Only 13 percent of workers have a written retirement plan while 44 percent say they have a plan, but that it is not written down. Only 32 percent of workers have a backup plan if they are unable to continue working before their planned retirement age.

Saving, investing, and planning for retirement can be an exercise in futility if an individual lacks the know-how that is required to be successful. While many people may not have the desire or wherewithal to become retirement experts themselves, they must be able to recognize and rely on sound advice.

Key to having a meaningful discussion with an advisor and having the confidence to make an informed decision is a baseline level of financial literacy, which unfortunately is lacking among people preparing for retirement.

Only 30 percent were able to answer correctly the 'Big Three' financial literacy questions developed by Drs. Annamaria Lusardi and Olivia S. Mitchell, which are designed to test an understanding of compound interest, the impact of inflation, and risk diversification. The 'Big Three' financial literacy questions are used in the survey with permission by Lusardi and Mitchell. Please note that they were not involved in the research.

Some of the most frequently cited concerns about retirement relate to health issues. The quality of an individual's health can have a tangible impact in retirement both in terms of when people retire and how long they expect to live in retirement. In addition, many also worry about the affordability of healthcare costs and are not factoring these costs into their retirement plans.

Nearly half of people surveyed (49 percent) said that declining health was a retirement concern, with a third citing not be able to stay active and developing Alzheimer's as specific concerns (34 percent and 33 percent respectively).

Thirty-nine percent of retirees in the 15 survey countries retired sooner than they had planned and the largest single reason for doing so was their own ill-health (30 percent). Workers preparing for retirement who are in poor health expect to live six years less in retirement than those who are in excellent health (14 years compared to 20 years).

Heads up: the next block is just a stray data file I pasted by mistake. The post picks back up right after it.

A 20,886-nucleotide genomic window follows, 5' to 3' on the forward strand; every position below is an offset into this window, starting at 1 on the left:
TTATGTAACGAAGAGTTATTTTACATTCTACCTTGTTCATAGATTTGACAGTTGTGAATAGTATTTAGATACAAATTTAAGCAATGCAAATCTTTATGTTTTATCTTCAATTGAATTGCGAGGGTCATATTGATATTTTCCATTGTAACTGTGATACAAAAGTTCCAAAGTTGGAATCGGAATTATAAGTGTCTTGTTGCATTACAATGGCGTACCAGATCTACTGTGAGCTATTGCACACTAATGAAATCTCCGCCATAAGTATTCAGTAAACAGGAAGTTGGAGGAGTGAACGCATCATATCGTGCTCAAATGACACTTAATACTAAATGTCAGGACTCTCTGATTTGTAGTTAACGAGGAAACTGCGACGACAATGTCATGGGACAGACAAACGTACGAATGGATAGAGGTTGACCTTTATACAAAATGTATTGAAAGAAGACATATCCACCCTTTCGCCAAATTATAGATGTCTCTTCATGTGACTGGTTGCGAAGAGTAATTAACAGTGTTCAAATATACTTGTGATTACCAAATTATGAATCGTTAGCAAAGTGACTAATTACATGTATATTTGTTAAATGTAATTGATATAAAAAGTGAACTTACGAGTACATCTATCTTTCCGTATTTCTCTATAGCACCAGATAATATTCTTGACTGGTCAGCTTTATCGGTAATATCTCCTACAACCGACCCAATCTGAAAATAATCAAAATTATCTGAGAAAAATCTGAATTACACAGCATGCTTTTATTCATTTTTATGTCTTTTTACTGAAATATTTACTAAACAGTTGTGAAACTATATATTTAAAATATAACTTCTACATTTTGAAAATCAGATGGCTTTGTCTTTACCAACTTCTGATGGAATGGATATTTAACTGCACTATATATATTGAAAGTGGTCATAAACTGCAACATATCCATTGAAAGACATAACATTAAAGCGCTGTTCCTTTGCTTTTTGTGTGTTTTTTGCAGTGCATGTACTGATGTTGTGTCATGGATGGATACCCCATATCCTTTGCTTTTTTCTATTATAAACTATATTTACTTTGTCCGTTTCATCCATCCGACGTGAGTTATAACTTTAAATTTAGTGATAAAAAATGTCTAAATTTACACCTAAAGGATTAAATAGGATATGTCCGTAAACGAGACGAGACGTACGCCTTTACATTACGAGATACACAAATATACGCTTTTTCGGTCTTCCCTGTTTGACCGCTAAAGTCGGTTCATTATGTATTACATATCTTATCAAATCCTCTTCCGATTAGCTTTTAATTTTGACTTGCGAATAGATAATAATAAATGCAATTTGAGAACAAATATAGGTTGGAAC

Only 21 percent of people are confident that their own healthcare will be affordable in retirement, yet just 45 percent of people say that have considered the cost of healthcare as part of their retirement savings needs.

Health has emerged as the new frontier in retirement security. The miracles of modern science and improvements in nutrition in recent decades have made longer life expectancy the norm rather than the exception. Inspiring people to make the link between health, wealth and well-being in old age is critical to ensure future retirement preparedness.

While most people consider themselves to be in 'good' or 'excellent' health today, that is unlikely to remain the case for the rest of their lives and many fail to act on that knowledge by taking the necessary steps to maintain good health.

There is a clear correlation between workers who take steps to maintain good health and how prepared they feel for retirement. Indeed, those who engage in five healthy behaviors identified in the survey have a significantly higher 'retirement readiness score' (7.4) than those who do not (4.6).

One of the key findings in this year's survey is the clear desire that many people have to stay in their own home in retirement, with 70 percent saying that this is either 'extremely' or 'very' important to them.

Making this possible could involve relatively minor home modifications to help people live independently. The most commonly cited feature or device to achieve this is bathroom modifications (43 percent) followed by home security systems (39 percent) and age-friendly furniture and panic buttons to call emergency services (both 37 percent).